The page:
Attitudes towards breast cancer have changed dramatically over the last 40 years. Once a disease to be hidden in secrecy and shame, breast cancer has now taken center stage in the media. However, as people have felt more empowered to speak about their experience with breast cancer, certain new expectations have emerged. There is a growing idea that breast cancer should be a ‘transformative’ experience, from which women are supposed to derive great meaning, and – crucially – emerge looking and feeling at least as beautiful and healthy as they were before. This is not always the case. Research on lesbian breast cancer survivors reveals that they experience higher stress and lower satisfaction with their care, in addition to more problems with chemotherapy side effects than their heterosexual counterparts.
In addition to the pressure on breast cancer patients to embrace a positive (and pink) survivor’s stance, they are confronted with society’s unexamined politics on breasts, gender, sexuality, beauty, and reconstructive surgery. These assumptions have not been sufficiently challenged.
A 2014 study found that just over half (56%) of women had some form of breast reconstruction after their mastectomy, although White women are more likely to choose reconstruction than Women of Color. Some feminist theorists have spoken out against the idea, prevalent among many medical professionals, that breast reconstruction, or some degree of replacement (either via surgery or prosthetics), is an essential part of recovering from breast cancer, despite the fact that it involves more surgery and, therefore, longer healing and more opportunities for complications. Reconstructive surgery also comes with its share of risks. Within five years of reconstruction, almost one third of the women need revision operations, due to issues like asymmetry or hardness and/or pain. Recent research found that many women complain of numbness in their reconstructed breasts and were not informed in advance that this could be so. Of course, for many women, the opportunity to have their breasts reconstructed is welcome. But, too often, mastectomy without reconstruction is not offered as a viable, healthy and attractive option.
Many lesbian and bisexual women have resisted the pressure they received from cultural norms and/or their healthcare providers to have reconstruction following mastectomies, rejecting the notion that the female body is only ‘functional’ or acceptable when it looks a certain way. As the authors of a recent article put it, “breast loss is typically viewed through a male-identified lens”, which positions the major issue with breast loss as the loss of something men like to look at. In one study, lesbian and bisexual women reported that their body image was shaped instead by their sexual minority identity. Some refuse reconstruction because they place a higher value on strength and functionality than on appearance. The women in that study who chose reconstruction experienced difficulties and regrets, whereas the women without reconstruction adjusted well after time. In the same study, their partners were as satisfied or as dissatisfied with the results as the patients themselves.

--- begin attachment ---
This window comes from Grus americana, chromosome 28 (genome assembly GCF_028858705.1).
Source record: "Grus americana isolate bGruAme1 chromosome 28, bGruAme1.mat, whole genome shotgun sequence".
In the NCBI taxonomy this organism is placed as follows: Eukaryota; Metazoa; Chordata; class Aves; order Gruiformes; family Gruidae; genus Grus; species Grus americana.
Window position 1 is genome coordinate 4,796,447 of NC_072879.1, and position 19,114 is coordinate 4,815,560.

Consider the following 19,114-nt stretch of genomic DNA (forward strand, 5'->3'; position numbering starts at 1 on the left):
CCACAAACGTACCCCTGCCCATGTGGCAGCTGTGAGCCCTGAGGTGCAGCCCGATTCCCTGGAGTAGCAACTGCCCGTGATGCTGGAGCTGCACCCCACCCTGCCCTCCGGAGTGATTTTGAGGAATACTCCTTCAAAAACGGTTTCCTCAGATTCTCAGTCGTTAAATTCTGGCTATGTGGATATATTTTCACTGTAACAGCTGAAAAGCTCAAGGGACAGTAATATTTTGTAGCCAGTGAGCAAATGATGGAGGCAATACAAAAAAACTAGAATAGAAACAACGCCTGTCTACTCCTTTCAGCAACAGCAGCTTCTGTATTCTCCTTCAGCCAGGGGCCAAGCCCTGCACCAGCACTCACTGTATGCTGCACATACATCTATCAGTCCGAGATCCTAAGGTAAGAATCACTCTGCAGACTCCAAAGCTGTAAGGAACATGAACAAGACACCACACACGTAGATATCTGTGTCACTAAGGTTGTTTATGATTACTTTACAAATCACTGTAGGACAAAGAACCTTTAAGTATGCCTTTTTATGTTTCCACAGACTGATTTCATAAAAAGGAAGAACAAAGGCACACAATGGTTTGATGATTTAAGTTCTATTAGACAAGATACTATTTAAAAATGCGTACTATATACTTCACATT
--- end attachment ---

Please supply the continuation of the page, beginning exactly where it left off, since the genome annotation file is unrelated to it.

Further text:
In another large study of lesbian breast cancer survivors, five themes emerged about their attitudes to breast reconstruction.
(1) They rejected being defined by their body image
(2) They prioritized sensation over appearance
(3) They believed that being breastless was protective against further cancer
(4) They perceived social support within their community for nonreconstruction
(5) They felt pressured by mainstream social norms to undergo reconstructive surgery
Indeed, a small movement has begun to develop of proud lesbians and bisexual women who have not had reconstruction. Some call themselves Flattoppers, or flatties and bare their bodies proudly to their partners and, sometimes, the camera. They remind us all that one does not need breasts to be a woman (and not all people with breasts are women).
Some lesbians and bisexual women choose to have reconstruction. There is not one reason that explains all choices. Age is often a factor in the decision, with younger women being more likely to choose reconstruction. Also, those who have had only one breast removed may opt for reconstruction for a sense of physical “balance”. Some find that reconstruction boosts their self-esteem. Relationship status may also play a part in decision-making.
Breast cancer holds up a mirror to society’s views of breasts and beauty. However, individual choices about reconstructive surgery following breast cancer are entirely one’s own to make. There is no ‘right’ answer. If you are a lesbian or bisexual breast cancer patient, be aware that the options offered to you will often have been framed through a hetero-normative lens. It is well worth making your own decisions on the topic of reconstructive surgery, based on YOUR life, YOUR body, and YOUR values. Do what is right for you. There are an infinite number of ways to be beautiful, sexy, and female.
by Helen Fleming and liz margolies, LCSW